Ready! finds Wheeler out front and on his own for the first time. With a little help from a few old friends. Wheeler shows his mastery of a variety of blues styles. After forty years as a sideman it's about damn time James Wheeler stepped out front. One thing's for sure, he's ready.
[Quotes from an interview with James Wheeler on February 7, 1998.]
Article properties: James Wheeler: Ready!
|Wheeler, James - Ready! CD 1|
|02||This Old Freight Train|
|03||Gonna Make Some Changes|
|04||My Key Won't Fit That Lock No More|
|05||Cold Hearted Woman|
|06||Blues At Midnight|
|07||Good Morning Little Schoolgirl|
|10||I'm Just Your Fool|
|11||My Baby's Comin' Home|
|13||Looking For My Baby|
On can't take it James Wheeler emerges as a comfortable alternative to the over-excited, high glitz of modern day blues. Wheeler offers up music that is pleasurable listening in a variety of ways. His clean musicianship is a bright back drop for his lyrical skills, his arrangements are fun with surprising changes and the CD's ability to be both danceable and easy listening is a major accomplishment. You get everything from stick it out, stomp it down boogies to bump and grind, booty squeezin' slow drags. Wheeler is a master storyteller; his tales are full and complete, revealing consequences and results. Most start off as familiar themes that quickly run into intriguing plot twists which show us the reality of love and life with a generous dose of humor.
"I've been writing since '75", Wheeler states. Most of the songs I write have a comedy feel to it. I make a little story line then you can look at it and see the picture. I go from the beginning, to the middle, to the end. I set it up so you can tell the rest of the story. On a lot of them I be crackin' up myself, but there's a little bit of truth in all of it." "Where Did You Stay Last Night?" has Wheeler's milk choco-late voice wrapped around the smooth butter of Sorin's harp. The porch sittin' solos, midway into the tune, have you closing your eyes, feeling a warm summer breeze. Dress tails are swishing and conks are smoothed back as Wheeler rolls into an easy romp on "This Can't Be Happening To Me", a sweaty, juke joint, Ms. Seeley type blues. Wheeler's knowledge of his guitar comes to the fore on "These Hard Hard Times" where he lays out a soul blues social statement.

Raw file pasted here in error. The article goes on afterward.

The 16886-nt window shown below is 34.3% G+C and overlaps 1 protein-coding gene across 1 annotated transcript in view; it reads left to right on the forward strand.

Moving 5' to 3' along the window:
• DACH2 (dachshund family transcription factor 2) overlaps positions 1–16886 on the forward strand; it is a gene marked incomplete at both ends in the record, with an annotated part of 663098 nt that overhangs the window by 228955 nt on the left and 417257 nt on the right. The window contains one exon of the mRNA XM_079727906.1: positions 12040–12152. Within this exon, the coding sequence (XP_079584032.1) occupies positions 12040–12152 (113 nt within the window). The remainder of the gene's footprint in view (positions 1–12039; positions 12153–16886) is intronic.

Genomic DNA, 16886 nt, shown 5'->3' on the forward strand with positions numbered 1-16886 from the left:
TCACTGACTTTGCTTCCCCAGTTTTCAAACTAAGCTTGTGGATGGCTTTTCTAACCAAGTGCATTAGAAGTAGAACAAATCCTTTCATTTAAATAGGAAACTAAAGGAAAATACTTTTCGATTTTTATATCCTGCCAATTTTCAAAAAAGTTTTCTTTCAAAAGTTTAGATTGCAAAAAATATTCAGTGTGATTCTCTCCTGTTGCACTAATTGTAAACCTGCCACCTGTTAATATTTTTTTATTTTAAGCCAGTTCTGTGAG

The guitar and piano skitter and leap around effortlessly, becoming a musi-cal adagio. Wheeler's stinging, fluttering riffs give the song the dark urgency its lyrics suggest and Sorin's moaning harp adds despair. Flynn's subtle, whining slide on "Who Loves You Baby?" is sweet and tasteful amidst a full out shuffle. Saydak's piano prowess is like a hard rain after a drought in the ballad "Sometimes". Stroger infinitely proves himself solid as he creates a well structured pocket, traversing smooth lump shuffles and walking bass lines as Binder firmly holds the musical tower in place. "We just got in there and did it.
What you have to do is listen to what each person is doing. Everybody has to find a spot. It's like when you're cooking. You can't have your stuff on and don't have all the ingredients. So you have to put all these parts together and that's what I do." Can't Take It is quite literally bits and pieces of life gone awry. ....